Pancreatic cancer is one of the “big killers”, the great killers, with over 430,000 victims every year according to the most serious estimates. And while research into screening tools is making great strides with new tests that identify cervical, breast, colon and rectal cancers in their early stages, sadly today only 10% of pancreatic cancers are found. diagnosed in time to be successfully operated and as little as 5% in the initial phase.
Pancreatic cancer, more research and patient care
by Barbara Orrico
Finding new and increasingly effective methods of recognizing it when it has not yet begun to show symptoms on the patient is vital for the patient’s survival. This is what a new work published on Nature Communication Medicine the first signature Scott Lippmandirector of the prestigious Moores Cancer Center of the University of California e Adrew Lowyclinical director of Oncology Surgery al Moores.
The study, involving 139 stage 1 or 2 cancer patients and 184 controls, is the first clinical trial conducted on this type of platform called High conductance dielectrophoresis, developed at the Moores Cancer Center 12 years ago. “The technique is based on the detection of extracellular vesicles (EVs) and on the analysis of protein markers with the help of artificial intelligence to predict the probability that they are malignant cells,” the publication reads. EVs are microscopic vesicles that circulate in the blood and other biological fluids such as urine or tears and are produced by both normal and pathological cellular processes. “In this second case – the San Diego researchers write – they contain tumor proteins put into circulation by the tumor cells themselves and are part of a still little known intracellular communication network”.
Early diagnosis of pancreatic cancer: who is most at risk?
by Tina Simoniello
The test developed by Lippman and colleagues take the patient’s blood, extract the extracellular vesicles and identify the possible presence of tumor proteins inside them. Pancreatic cancer is now considered the deadliest malignant neoplasm, because patients rarely show symptoms before the disease is already in advanced stages. It is the cancer with the lowest 5-year survival rate of all “killer” cancers and is the only one for which both incidence and mortality are increasing.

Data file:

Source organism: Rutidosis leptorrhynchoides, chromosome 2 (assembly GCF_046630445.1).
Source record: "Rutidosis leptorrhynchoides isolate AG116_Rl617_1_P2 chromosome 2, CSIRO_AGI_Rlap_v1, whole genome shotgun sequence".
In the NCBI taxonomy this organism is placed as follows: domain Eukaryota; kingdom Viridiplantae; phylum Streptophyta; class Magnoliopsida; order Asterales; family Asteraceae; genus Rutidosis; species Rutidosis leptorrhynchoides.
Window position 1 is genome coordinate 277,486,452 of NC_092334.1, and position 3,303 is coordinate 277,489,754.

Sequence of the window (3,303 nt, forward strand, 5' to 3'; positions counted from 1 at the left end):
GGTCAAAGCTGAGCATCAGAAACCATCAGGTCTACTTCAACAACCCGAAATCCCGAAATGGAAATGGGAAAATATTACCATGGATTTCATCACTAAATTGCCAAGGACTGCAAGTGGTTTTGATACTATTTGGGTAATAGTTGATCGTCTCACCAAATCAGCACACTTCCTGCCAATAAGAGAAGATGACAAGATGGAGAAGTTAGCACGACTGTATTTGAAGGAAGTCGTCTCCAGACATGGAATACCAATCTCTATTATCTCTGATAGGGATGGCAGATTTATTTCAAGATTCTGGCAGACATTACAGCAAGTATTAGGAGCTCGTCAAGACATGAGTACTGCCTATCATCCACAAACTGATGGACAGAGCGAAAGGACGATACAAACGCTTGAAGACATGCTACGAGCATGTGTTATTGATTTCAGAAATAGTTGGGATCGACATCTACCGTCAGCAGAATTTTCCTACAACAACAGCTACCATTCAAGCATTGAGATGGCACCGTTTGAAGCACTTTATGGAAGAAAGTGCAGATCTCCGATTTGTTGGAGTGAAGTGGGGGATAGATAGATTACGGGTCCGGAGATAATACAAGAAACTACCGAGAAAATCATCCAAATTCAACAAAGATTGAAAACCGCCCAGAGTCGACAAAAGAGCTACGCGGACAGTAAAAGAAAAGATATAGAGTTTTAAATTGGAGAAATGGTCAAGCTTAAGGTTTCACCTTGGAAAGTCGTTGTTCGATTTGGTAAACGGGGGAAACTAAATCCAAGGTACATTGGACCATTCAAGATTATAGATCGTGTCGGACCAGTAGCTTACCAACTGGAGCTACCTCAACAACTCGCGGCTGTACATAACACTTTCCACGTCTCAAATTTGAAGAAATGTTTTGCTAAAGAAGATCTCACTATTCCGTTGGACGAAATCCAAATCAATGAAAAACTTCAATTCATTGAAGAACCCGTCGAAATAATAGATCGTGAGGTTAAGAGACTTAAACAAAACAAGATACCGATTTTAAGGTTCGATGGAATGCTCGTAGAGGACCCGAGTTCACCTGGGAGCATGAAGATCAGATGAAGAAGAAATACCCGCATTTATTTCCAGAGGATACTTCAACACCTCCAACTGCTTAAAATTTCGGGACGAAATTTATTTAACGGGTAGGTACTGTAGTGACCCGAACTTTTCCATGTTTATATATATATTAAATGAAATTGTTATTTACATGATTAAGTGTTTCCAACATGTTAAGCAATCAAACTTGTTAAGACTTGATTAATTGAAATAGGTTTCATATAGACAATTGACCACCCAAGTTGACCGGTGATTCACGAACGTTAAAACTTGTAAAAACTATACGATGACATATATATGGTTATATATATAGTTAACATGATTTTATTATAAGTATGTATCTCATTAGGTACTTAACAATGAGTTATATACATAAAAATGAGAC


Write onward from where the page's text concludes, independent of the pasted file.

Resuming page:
Lifesaving early diagnosis
The screening platform developed by the Californian group of scientists identified 95.5% of first stage pancreatic cancers. But not only: the same approach has shown excellent performance on ovarian cancer, with 74.4% of cases identified, and on high-grade serous carcinoma, with the effectiveness dropping (slightly) to 73.1%.
Pancreatic cancer: early diagnosis in the future with a stool test
by Mara Magistroni
“Accuracy with respect to pancreatic cancer is particularly promising,” he notes Lippman. “These results – continues the expert – are five times more accurate than current liquid biopsy techniques (samples of venous blood on which molecular analyzes are performed n.d.a.) in the identification of early stage cancer “. Liquid biopsy tests, in fact, are proving to be excellent weapons for monitoring the progress of therapies or relapses, but” they can sometimes cause serious damage due to a number that is still unacceptable of false positives, which then lead actually healthy subjects to undergo diagnostic tests that are not only expensive, but often dangerous or with serious contraindications “, reads the conclusions.
“If we can validate this new test platform with further studies and on larger populations – he concludes Lippman – we could significantly reduce the mortality of this terrible disease, which is about to become the second leading cause of death in the United States and is already among the top ten in Europe. “